The first chapter of the Guide begins with a basic discussion of intellectual property, the legal regimes that govern it, and the kinds of IP that museums own and use. It also explores the concept of policy, how policies differ from procedures, and why museums need an IP policy. The second chapter delves into the mechanics of IP policy development: raising awareness of the need for a policy in an institution, identifying who should participate in developing the policy, and outlining general aspects of the development process and the multiple ways one can undertake it. Chapter 3 examines key elements in museum IP policies, including standard statements found in every policy and those specific to museums.

1.1.2 What Is, and Is Not, Covered in the Guide

1.1.2.1 Scope

The areas of IP addressed in this Guide include all those covered under the legal regimes of copyright, trademark, patent, and trade secrets. The Guide only briefly addresses areas that are frequently associated with IP, such as information management, privacy and publicity rights, or computer use. These areas often intersect with IP issues, and many institutions include them in their IP policies for this reason. However, these areas also occur in enough non-IP contexts (e.g., use and misuse of museum computer systems, employer access to employee email, the sale of personal information gathered from retail transactions, etc.) to warrant their own separate policies, which can be linked or referenced to sections of an IP policy when relevant (e.g., one could insert into an IP policy a statement such as "see also: XYZ Museum's Computer Use Policy, Section 3.a."). The bibliography at the end of the Guide includes references on developing privacy, publicity, and various information management policies for those who wish to create these policies for their own institutions.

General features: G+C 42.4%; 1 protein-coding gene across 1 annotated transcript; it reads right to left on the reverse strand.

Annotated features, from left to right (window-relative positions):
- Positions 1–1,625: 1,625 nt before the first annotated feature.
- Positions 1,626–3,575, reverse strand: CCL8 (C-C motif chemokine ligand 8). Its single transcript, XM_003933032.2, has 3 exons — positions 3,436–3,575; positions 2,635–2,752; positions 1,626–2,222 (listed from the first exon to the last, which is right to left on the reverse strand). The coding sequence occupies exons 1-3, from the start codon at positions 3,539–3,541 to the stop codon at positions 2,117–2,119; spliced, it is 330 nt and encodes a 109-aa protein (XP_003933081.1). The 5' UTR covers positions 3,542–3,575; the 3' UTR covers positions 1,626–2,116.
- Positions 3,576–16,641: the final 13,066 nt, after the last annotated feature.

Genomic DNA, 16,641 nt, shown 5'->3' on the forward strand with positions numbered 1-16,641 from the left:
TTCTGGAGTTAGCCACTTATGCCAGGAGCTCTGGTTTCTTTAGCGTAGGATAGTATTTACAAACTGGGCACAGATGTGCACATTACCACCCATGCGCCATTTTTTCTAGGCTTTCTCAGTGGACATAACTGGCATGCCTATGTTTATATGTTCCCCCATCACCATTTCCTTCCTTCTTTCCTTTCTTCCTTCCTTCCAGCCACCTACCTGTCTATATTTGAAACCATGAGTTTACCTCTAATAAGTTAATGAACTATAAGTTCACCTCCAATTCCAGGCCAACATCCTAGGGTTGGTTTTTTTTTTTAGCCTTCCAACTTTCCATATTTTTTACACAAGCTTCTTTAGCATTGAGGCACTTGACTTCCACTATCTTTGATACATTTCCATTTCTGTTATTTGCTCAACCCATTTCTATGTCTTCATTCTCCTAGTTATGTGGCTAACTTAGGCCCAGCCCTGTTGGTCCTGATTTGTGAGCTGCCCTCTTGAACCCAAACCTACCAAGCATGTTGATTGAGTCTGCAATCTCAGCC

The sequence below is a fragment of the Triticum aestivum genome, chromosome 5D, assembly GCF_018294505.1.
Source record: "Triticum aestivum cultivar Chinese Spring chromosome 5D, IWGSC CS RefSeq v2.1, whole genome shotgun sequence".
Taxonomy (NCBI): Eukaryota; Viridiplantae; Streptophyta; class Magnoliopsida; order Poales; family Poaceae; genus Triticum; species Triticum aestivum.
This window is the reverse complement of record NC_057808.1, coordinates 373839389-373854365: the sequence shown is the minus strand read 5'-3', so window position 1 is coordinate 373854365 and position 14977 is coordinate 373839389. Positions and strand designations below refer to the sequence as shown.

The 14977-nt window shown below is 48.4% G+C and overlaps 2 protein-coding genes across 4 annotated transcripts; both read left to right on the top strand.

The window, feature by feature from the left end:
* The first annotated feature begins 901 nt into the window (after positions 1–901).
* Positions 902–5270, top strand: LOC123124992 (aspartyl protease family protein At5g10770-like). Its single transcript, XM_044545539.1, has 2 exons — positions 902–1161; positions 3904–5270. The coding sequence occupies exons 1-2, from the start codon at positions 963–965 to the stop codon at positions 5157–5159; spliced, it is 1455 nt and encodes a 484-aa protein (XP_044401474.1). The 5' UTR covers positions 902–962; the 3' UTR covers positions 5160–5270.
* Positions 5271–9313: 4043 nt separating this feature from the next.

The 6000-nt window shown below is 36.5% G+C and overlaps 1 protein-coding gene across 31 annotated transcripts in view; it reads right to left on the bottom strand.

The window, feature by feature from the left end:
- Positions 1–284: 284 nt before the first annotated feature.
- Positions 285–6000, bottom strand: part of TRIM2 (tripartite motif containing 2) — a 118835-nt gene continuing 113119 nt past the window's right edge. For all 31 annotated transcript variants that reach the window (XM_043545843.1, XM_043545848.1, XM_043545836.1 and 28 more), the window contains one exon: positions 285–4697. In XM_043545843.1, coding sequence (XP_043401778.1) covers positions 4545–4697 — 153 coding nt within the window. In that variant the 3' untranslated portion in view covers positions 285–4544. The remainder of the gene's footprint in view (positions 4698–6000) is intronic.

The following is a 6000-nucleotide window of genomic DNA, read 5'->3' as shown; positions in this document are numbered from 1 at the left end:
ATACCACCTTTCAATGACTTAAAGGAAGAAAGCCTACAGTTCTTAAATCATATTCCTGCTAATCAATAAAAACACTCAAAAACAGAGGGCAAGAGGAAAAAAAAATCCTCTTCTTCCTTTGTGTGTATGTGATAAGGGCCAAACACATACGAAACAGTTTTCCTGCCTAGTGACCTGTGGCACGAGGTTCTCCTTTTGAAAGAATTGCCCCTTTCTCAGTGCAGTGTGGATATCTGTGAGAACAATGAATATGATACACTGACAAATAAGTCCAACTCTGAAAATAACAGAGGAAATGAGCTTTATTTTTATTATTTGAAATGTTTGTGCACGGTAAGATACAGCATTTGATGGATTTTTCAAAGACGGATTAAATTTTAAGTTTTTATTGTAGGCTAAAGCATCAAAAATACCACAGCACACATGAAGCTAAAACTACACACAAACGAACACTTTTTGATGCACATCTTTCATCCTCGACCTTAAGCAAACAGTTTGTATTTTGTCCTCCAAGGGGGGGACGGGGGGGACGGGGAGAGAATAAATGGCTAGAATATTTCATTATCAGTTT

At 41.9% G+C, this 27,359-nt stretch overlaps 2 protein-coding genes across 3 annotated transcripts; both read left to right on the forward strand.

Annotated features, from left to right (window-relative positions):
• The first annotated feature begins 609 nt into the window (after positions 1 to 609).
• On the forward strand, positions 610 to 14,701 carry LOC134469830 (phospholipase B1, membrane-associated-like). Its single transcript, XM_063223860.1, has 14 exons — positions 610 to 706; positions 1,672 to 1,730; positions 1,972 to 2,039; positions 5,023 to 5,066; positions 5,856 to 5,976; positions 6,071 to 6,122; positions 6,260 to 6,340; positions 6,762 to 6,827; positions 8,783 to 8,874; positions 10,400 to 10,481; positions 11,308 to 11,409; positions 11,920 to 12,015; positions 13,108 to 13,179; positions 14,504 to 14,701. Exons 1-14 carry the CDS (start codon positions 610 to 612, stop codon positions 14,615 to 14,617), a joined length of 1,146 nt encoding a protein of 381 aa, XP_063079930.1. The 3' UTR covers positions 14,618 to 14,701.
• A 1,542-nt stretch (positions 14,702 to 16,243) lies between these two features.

1.1.2.2 Audience

The Guide offers a strategy for developing IP policy, which can be used in whole or part by any museum. Efforts have been made to define concepts and outline processes as broadly as possible, but there is a North American bias in the selection of examples, and a common law bias when referring to certain elements of law that often generate policy decisions in Canadian and American museums (e.g., "fair use" and equivalent concepts, "exhibition and display" rights, etc.). Readers need to consider specific elements of their own national laws when developing policy at their institutions.

The Guide is intended for museums of all sizes and types, and for museum professionals regardless of specialization. Because policies are statements of principles, values, and intent that outline expectations and provide a basis for consistent decision-making in an institution, all museum professionals have a vested interest in policy development, whether they help create it or help carry it out.